What that Michael Jackson paternity test can really tell us

In 1983, Michael Jackson released Billie Jean, a song in which he denied the paternity of a child born to a woman named, well, Billie Jean. Just one year beforehand, a musical acquaintance of Jackson’s — named Miki “Billy” Howard — had given birth to a son named Brandon.


At the time, DNA testing was not yet available, so one way to judge paternity was just by looking. The problem, of course, was that young Brandon looked much like any other baby, and had not yet grown into the Michael Jackson clone you can see above.

Of course, now that DNA testing does exist, we get stories like the one that appeared today on E! Online, Michael Jackson Love Child? Singer Brandon Howard’s DNA Is an Alleged 99.9 Percent Match to the King of Pop:

Brandon Howard, a 31-year-old singer, may just be Michael Jackson’s secret son. The crooner, who has a striking resemblance to the late legend, took a DNA test from a dental imprint revealing a 99.9 percent match to the King of Pop.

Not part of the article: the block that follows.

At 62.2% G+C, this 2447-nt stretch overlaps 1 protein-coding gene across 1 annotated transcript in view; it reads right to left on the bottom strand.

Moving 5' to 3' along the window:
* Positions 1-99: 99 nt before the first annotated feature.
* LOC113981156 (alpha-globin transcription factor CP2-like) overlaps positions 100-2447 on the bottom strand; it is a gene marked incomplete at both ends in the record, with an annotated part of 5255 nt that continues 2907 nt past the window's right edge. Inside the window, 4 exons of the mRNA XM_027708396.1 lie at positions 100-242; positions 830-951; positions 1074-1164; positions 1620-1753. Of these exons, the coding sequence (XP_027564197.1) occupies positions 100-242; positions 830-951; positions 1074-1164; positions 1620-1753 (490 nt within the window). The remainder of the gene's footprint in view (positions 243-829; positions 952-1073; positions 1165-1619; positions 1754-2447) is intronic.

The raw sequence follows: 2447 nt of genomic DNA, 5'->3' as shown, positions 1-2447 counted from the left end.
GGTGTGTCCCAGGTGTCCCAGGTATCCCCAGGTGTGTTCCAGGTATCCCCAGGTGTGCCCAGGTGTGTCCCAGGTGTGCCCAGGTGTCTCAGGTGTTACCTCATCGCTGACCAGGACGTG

Dr. Joseph Goodman, a Beverly Hills dental surgeon, revealed the alleged results, and claimed he obtained a sample of Jackson’s DNA from a dental device that had belonged to the “Thriller” singer and was purchased by Goodman at auction.

Now, I’m not here to tell you whether Brandon Howard is, in fact, the son of Michael Jackson (though I certainly can understand his reluctance to admit it, which is detailed in an unexcerpted portion of the E! article).

What I am here to do is, in the interests of biology education, briefly explain why the 99.9% figure cited repeatedly as evidence for Michael Jackson’s paternity is not at all meaningful. I’m pretty lazy and it’s almost 2AM, so I won’t even bother to explain in my own words. Here’s Dr. Aaron Shafer, of Stanford University:

When scientists say we are 85% the same as a mouse, they are referring to the string of letters in a gene. This simply means that on average, if you compare a typical gene from mice to the equivalent gene in a human, 85% of their bases will be the same. Or if the gene was 1000 bases long, 150 bases would be different and 850 would be the same as the other. In other words we are 85% biochemically identical to a mouse.

How biochemically identical are we to our fellow humans? The DNA sequence in your genes is on average 99.9% identical to ANY other human being.

So if a 99.9% match means Brandon Howard was fathered by Michael Jackson, it’s possible that we were ALL fathered by Michael Jackson. In case all those allegations against him weren’t disturbing enough otherwise.


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